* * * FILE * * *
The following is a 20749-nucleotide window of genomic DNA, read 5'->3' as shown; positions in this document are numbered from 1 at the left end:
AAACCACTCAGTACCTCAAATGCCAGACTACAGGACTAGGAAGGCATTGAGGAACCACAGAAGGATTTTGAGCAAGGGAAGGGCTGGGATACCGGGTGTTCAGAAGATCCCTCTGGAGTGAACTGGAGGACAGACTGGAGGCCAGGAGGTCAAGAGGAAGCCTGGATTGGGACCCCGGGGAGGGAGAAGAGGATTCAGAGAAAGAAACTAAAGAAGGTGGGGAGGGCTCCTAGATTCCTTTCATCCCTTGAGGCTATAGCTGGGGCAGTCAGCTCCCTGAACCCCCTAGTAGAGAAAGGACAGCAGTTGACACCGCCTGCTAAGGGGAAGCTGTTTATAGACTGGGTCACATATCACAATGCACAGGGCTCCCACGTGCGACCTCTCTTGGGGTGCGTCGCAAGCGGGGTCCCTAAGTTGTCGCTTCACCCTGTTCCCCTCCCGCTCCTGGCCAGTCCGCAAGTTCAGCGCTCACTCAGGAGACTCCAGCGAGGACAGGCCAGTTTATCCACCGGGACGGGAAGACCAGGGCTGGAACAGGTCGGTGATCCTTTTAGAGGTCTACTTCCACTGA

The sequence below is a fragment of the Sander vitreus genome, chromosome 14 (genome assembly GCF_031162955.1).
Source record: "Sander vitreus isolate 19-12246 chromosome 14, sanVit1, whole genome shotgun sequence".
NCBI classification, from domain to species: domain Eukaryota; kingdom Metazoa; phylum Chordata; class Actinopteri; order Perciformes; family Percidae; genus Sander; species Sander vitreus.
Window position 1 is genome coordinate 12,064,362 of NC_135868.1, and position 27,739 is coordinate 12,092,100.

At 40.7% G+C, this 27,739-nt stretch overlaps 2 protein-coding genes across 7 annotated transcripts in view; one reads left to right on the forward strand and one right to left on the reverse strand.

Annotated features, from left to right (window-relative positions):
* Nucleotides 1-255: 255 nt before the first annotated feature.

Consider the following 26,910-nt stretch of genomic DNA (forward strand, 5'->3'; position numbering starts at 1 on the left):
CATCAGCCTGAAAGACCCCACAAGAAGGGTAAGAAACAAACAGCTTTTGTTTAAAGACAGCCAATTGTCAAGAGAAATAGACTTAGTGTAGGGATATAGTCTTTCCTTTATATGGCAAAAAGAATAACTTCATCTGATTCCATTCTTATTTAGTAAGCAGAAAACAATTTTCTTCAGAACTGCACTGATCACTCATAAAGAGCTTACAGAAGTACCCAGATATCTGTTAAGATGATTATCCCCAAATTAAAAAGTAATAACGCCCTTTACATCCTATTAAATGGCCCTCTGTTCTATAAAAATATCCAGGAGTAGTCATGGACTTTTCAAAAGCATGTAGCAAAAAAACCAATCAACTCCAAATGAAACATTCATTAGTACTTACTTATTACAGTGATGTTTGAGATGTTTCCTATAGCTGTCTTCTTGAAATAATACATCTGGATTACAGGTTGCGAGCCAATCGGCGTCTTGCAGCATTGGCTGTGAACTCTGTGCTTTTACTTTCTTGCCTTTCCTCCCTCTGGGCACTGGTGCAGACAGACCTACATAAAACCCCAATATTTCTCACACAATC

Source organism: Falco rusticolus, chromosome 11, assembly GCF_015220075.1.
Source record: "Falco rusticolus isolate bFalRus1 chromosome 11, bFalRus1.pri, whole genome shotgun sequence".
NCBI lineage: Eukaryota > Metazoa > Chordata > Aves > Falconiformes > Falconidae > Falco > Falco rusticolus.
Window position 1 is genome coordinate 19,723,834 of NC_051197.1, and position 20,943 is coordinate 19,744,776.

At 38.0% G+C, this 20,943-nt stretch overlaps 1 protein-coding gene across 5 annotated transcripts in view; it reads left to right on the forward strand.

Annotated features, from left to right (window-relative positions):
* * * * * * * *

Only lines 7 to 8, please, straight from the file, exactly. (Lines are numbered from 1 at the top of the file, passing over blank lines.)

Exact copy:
At 40.7% G+C, this 27,739-nt stretch overlaps 2 protein-coding genes across 7 annotated transcripts in view; one reads left to right on the forward strand and one right to left on the reverse strand.

Annotated features, from left to right (window-relative positions):